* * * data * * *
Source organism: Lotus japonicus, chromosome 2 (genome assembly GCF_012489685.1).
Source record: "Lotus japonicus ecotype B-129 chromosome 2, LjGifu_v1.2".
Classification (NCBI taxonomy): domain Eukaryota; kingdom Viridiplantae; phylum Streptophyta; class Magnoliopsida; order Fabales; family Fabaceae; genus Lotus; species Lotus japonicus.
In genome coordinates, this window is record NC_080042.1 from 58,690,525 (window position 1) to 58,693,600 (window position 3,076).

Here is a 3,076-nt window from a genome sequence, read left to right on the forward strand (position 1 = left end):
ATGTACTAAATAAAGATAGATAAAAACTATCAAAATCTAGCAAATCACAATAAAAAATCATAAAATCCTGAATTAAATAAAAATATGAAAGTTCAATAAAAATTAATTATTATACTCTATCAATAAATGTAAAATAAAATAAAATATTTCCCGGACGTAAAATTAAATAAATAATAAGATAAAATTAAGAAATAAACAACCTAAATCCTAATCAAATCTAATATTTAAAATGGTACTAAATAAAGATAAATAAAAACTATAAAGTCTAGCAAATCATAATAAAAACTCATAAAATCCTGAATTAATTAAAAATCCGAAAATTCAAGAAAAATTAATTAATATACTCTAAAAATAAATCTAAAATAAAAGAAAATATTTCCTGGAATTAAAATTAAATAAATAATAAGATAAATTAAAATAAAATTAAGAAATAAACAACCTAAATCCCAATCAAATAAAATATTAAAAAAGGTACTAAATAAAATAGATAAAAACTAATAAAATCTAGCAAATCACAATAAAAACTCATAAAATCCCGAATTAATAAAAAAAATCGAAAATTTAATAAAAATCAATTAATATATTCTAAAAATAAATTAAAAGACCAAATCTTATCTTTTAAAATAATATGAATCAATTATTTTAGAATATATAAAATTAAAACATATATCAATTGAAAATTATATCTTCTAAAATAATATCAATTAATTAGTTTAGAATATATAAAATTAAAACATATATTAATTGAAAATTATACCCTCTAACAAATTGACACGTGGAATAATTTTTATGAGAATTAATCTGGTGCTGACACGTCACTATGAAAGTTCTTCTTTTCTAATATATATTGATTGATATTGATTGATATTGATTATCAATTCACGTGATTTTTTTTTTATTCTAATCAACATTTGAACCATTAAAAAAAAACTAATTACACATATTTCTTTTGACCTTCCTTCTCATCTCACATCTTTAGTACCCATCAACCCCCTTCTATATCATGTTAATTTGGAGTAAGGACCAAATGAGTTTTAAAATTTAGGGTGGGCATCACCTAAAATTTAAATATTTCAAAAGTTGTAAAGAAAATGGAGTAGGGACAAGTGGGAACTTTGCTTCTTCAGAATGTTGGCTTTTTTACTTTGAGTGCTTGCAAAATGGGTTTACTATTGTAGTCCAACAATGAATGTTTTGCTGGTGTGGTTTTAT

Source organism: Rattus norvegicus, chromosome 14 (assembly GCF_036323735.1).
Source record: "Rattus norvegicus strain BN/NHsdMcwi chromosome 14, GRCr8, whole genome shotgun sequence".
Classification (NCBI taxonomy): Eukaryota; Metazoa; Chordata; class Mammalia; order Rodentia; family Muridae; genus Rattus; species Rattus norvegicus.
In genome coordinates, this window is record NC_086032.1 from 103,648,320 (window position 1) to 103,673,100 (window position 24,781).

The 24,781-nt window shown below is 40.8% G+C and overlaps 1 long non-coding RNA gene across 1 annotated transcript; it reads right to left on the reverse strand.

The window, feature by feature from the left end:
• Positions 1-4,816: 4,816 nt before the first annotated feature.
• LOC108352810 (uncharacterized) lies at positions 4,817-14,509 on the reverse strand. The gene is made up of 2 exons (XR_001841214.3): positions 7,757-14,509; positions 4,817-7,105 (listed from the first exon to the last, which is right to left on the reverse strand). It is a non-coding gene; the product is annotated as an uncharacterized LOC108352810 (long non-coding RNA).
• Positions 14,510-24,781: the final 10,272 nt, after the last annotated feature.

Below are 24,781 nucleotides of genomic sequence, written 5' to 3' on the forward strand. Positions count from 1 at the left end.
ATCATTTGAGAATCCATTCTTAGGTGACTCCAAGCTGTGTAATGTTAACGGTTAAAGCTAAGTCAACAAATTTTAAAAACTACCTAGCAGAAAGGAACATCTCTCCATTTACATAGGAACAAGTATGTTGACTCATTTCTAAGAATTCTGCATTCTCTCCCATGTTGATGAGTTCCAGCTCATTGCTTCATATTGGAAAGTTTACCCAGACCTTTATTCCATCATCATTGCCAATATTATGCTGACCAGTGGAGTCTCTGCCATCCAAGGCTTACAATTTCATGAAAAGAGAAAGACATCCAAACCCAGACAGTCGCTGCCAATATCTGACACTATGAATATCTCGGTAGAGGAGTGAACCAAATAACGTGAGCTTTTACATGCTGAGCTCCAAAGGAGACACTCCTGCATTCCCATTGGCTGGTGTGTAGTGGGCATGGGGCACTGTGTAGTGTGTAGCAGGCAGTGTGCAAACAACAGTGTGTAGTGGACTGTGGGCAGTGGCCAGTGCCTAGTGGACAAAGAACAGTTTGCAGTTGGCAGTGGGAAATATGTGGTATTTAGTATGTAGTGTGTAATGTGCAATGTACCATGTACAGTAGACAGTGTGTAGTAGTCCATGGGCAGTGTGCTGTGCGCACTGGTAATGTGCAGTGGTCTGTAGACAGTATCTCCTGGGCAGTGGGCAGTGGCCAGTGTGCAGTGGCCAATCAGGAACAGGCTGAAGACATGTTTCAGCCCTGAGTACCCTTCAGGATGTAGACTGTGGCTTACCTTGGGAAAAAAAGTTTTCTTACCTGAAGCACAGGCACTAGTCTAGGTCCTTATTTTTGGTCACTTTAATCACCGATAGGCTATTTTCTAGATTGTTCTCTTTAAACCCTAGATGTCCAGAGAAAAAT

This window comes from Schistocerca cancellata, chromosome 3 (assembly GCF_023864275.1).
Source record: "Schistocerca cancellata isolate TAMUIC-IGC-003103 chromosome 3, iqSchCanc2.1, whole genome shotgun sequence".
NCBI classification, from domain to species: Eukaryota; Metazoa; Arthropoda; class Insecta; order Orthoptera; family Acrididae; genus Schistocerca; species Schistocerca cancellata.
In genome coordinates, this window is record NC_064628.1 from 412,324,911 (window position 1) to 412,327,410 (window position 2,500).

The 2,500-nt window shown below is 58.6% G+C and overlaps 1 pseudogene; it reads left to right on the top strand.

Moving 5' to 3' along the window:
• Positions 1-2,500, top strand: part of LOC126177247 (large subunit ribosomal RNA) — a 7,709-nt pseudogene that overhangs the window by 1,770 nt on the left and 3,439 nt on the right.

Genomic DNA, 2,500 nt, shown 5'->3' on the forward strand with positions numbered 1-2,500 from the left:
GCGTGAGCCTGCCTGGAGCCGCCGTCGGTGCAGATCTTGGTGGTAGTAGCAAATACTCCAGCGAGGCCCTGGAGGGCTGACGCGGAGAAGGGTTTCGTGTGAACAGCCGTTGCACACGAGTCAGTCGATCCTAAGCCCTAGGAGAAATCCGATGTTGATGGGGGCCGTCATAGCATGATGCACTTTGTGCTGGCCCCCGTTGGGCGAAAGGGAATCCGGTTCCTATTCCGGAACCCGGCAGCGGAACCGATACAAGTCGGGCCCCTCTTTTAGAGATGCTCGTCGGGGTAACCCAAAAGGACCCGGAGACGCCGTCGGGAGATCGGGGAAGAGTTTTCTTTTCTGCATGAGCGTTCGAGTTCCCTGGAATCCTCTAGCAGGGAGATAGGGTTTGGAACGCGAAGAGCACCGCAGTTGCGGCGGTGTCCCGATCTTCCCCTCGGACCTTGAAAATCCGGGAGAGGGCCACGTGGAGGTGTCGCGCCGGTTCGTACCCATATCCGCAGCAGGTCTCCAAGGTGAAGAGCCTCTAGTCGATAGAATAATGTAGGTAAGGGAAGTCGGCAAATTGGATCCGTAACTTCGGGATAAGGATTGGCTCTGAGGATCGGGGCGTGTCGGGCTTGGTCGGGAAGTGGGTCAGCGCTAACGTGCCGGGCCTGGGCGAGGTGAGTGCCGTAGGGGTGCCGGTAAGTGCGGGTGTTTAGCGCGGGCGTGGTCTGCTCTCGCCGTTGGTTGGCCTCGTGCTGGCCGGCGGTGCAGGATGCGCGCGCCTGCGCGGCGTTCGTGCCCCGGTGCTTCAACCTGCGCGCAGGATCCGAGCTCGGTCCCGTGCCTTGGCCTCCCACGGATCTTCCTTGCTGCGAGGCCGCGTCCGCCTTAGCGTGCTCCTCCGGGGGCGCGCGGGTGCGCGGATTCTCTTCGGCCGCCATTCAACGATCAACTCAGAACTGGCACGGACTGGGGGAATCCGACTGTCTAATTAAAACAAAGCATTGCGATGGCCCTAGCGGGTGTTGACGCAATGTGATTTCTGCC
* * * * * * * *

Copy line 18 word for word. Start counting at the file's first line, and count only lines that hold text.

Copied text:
This window comes from Schistocerca cancellata, chromosome 3 (assembly GCF_023864275.1).